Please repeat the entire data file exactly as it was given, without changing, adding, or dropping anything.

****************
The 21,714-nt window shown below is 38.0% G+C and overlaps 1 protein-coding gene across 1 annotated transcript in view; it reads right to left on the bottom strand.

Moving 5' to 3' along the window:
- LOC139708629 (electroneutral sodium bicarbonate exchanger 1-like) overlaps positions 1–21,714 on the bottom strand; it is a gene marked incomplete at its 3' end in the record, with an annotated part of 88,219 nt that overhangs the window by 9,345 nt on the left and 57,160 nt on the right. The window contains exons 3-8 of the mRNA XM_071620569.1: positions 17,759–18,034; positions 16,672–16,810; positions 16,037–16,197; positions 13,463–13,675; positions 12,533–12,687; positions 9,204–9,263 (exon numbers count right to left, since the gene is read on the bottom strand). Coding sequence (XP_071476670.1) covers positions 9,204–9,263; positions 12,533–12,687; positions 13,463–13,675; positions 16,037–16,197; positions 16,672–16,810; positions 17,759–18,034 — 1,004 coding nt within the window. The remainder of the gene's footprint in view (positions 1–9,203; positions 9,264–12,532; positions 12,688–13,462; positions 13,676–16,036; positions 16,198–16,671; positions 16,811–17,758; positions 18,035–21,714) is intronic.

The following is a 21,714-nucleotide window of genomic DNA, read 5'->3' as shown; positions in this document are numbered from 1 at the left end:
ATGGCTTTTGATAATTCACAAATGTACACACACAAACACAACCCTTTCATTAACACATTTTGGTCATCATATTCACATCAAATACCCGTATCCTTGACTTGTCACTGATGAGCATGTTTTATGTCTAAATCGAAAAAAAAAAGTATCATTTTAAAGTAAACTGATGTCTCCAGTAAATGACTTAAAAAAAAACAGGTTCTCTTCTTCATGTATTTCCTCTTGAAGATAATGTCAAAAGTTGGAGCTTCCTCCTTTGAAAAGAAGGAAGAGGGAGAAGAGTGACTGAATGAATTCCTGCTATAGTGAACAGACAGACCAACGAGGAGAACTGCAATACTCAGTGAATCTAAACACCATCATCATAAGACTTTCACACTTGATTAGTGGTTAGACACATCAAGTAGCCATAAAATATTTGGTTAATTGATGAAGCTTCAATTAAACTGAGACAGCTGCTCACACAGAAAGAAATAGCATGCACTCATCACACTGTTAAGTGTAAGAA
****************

The 21,714-nt window shown below is 38.0% G+C and overlaps 1 protein-coding gene across 1 annotated transcript in view; it reads right to left on the bottom strand.

Moving 5' to 3' along the window:
- LOC139708629 (electroneutral sodium bicarbonate exchanger 1-like) overlaps positions 1–21,714 on the bottom strand; it is a gene marked incomplete at its 3' end in the record, with an annotated part of 88,219 nt that overhangs the window by 9,345 nt on the left and 57,160 nt on the right. The window contains exons 3-8 of the mRNA XM_071620569.1: positions 17,759–18,034; positions 16,672–16,810; positions 16,037–16,197; positions 13,463–13,675; positions 12,533–12,687; positions 9,204–9,263 (exon numbers count right to left, since the gene is read on the bottom strand). Coding sequence (XP_071476670.1) covers positions 9,204–9,263; positions 12,533–12,687; positions 13,463–13,675; positions 16,037–16,197; positions 16,672–16,810; positions 17,759–18,034 — 1,004 coding nt within the window. The remainder of the gene's footprint in view (positions 1–9,203; positions 9,264–12,532; positions 12,688–13,462; positions 13,676–16,036; positions 16,198–16,671; positions 16,811–17,758; positions 18,035–21,714) is intronic.

The following is a 21,714-nucleotide window of genomic DNA, read 5'->3' as shown; positions in this document are numbered from 1 at the left end:
ATGGCTTTTGATAATTCACAAATGTACACACACAAACACAACCCTTTCATTAACACATTTTGGTCATCATATTCACATCAAATACCCGTATCCTTGACTTGTCACTGATGAGCATGTTTTATGTCTAAATCGAAAAAAAAAAGTATCATTTTAAAGTAAACTGATGTCTCCAGTAAATGACTTAAAAAAAAACAGGTTCTCTTCTTCATGTATTTCCTCTTGAAGATAATGTCAAAAGTTGGAGCTTCCTCCTTTGAAAAGAAGGAAGAGGGAGAAGAGTGACTGAATGAATTCCTGCTATAGTGAACAGACAGACCAACGAGGAGAACTGCAATACTCAGTGAATCTAAACACCATCATCATAAGACTTTCACACTTGATTAGTGGTTAGACACATCAAGTAGCCATAAAATATTTGGTTAATTGATGAAGCTTCAATTAAACTGAGACAGCTGCTCACACAGAAAGAAATAGCATGCACTCATCACACTGTTAAGTGTAAGAA